WA resources worth $114B

THE value of Western Australia’s minerals and petroleum sector reached a record $A113.8 billion in 2013 despite a drop-off in exploration.
WA resources worth $114B WA resources worth $114B WA resources worth $114B WA resources worth $114B WA resources worth $114B

Bill Marmion


Breaking the 2011 record of $108 billion and soaring 15% above the 2012 figure of $102 billion, WA Mines and Petroleum Minister Bill Marmion said it was a strong outcome, given weakened commodity prices and the strength of the Australian dollar through the first five months of 2013.

Iron ore continues to be the state's most valuable export, accounting for $68 billion, or 76% of the mineral sector's total sales.

Continuing strong demand for the resource was evidenced through the quantity sold, increasing 16% in 2013 to 556 million tonnes, with total sales rising 29%.

Valued at a record $24.7 billion in 2013, WA’s petroleum sector is the state’s second most valuable producer after iron ore.

However, in terms of mineral commodities, gold was the second most valuable with total sales of $8.7 billion, representing 10% of total mineral sales.

Marmion said the results were a good indication of how strongly the industry was going.

“The depreciation of the Australian dollar in 2013 has been a key factor in boosting the value of WA's mineral and petroleum exports, with the weaker Australian dollar helping to counter the fall in commodity prices during the year,” Marmion said.

“The value of sales was also assisted by increases in some of the volumes of commodities sold.

“Strong demand from China meant the iron ore sector achieved a record 556 million tonnes in exports, an increase of 16% over the previous calendar year.

“However, despite increased output of almost 3%, the average gold price was down by 16%, which contributed to a decrease of 7% in the sales value on the previous year.”

Alumina and nickel maintained long-held positions as WA's third and fourth most valuable mineral commodity sectors respectively, with the total value of alumina increasing by nearly 13% to $4.1 billion.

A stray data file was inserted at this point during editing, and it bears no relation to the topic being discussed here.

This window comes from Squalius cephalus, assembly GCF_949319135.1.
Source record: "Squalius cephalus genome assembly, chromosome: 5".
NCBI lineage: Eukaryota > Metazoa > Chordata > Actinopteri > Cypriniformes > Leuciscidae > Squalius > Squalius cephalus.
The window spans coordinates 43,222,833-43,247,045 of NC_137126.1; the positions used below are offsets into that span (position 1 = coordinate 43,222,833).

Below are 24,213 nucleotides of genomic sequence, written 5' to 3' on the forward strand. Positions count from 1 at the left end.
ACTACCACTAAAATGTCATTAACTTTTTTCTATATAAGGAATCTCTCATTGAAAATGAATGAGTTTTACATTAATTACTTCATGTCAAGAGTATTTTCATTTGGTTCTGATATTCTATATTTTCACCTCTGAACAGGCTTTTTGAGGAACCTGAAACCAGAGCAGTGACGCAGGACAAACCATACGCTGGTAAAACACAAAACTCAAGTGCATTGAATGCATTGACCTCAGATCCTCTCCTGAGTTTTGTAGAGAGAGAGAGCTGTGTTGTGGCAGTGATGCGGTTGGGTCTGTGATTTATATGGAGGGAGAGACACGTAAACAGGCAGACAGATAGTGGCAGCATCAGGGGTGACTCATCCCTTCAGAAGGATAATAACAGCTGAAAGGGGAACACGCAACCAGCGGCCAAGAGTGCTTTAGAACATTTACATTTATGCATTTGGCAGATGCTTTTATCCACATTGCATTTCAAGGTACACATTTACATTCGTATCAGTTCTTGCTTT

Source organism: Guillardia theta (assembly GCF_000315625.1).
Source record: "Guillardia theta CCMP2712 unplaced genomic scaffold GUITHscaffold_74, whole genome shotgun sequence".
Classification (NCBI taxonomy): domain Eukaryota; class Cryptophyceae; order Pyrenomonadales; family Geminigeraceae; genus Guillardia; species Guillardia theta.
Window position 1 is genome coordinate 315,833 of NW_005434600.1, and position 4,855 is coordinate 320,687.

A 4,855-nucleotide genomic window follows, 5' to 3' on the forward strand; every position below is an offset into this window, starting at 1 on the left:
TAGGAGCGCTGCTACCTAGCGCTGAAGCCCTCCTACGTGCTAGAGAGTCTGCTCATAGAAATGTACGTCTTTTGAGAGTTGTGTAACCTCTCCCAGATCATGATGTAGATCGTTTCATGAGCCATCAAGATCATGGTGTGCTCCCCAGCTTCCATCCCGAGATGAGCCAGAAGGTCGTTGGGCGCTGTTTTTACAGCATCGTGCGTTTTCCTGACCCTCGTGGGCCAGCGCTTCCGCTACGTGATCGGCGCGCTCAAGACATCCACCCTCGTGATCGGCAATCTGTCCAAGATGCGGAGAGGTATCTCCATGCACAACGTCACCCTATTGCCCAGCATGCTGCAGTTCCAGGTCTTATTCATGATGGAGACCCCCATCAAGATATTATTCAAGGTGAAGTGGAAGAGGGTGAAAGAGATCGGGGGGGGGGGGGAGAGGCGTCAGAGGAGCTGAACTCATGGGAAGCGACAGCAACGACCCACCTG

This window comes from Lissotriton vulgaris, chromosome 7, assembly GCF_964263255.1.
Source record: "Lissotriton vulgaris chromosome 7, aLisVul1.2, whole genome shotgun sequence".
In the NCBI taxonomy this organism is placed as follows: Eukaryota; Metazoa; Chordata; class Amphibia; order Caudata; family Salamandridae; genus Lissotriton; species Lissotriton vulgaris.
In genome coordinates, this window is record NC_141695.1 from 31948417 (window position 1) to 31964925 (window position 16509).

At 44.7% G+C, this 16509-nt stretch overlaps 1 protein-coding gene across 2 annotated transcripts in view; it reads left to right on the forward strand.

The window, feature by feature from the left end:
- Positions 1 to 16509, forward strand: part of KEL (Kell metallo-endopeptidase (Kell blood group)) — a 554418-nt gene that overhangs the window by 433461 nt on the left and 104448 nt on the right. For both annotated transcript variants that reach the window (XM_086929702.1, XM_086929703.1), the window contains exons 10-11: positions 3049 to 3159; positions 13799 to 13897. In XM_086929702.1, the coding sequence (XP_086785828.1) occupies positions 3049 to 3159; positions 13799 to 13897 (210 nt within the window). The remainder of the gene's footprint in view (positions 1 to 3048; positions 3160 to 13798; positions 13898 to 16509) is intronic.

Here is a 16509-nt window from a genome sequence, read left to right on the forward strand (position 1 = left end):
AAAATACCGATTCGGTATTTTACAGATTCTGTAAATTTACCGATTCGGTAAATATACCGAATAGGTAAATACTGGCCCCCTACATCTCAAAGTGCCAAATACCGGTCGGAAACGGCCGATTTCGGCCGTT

In contrast, total nickel sales were valued at $3.4 billion, representing a 10% decrease.

The overall value of base metals (copper, lead and zinc) increased by 16% to $1.7 billion in 2013 and the other category of vanadium, rare earths, manganese and industrial minerals, reached a total sales value of $1 billion for the period.

The department credited the increase in base metal sales to the recommencement of shipments from the Paroo Station lead project near Wiluna and the ramping-up of Sandfire’s DeGrussa-Doolgunna copper-gold project.

By far the most significant base metal was copper, with a total sales value of $1.5 billion, an 11% year-on-year increase.

However, figures released by the Australian Bureau of Statistics show a staggering drop in exploration spending in the state.

The statistics show WA mining companies led a country-wide decline in exploration spending during the December 2013 quarter.

The seasonally adjusted estimate for mineral exploration expenditure fell by 12.5%, or $75.8 million, to $533 million in the three months to December 31.

"The largest contributor to the fall this quarter was Western Australia, down 19.3% or $73.4 million," the ABS said.

Iron ore suffered the biggest hit, down 17.1% or $38 million.

Association of Mining and Exploration Companies chief executive Simon Bennison said the latest figures were of "extreme concern" to the industry.

“The implementation of the government’s exploration development incentive can’t come soon enough for Australia’s mineral explorers,” he said, noting a significant drop in greenfields exploration where the number of metres drilled declined 33% during the quarter.

“This decrease in greenfields exploration expenditure and metres drilled is extremely concerning, as it takes on average seven years to convert a discovery into an operating mine.”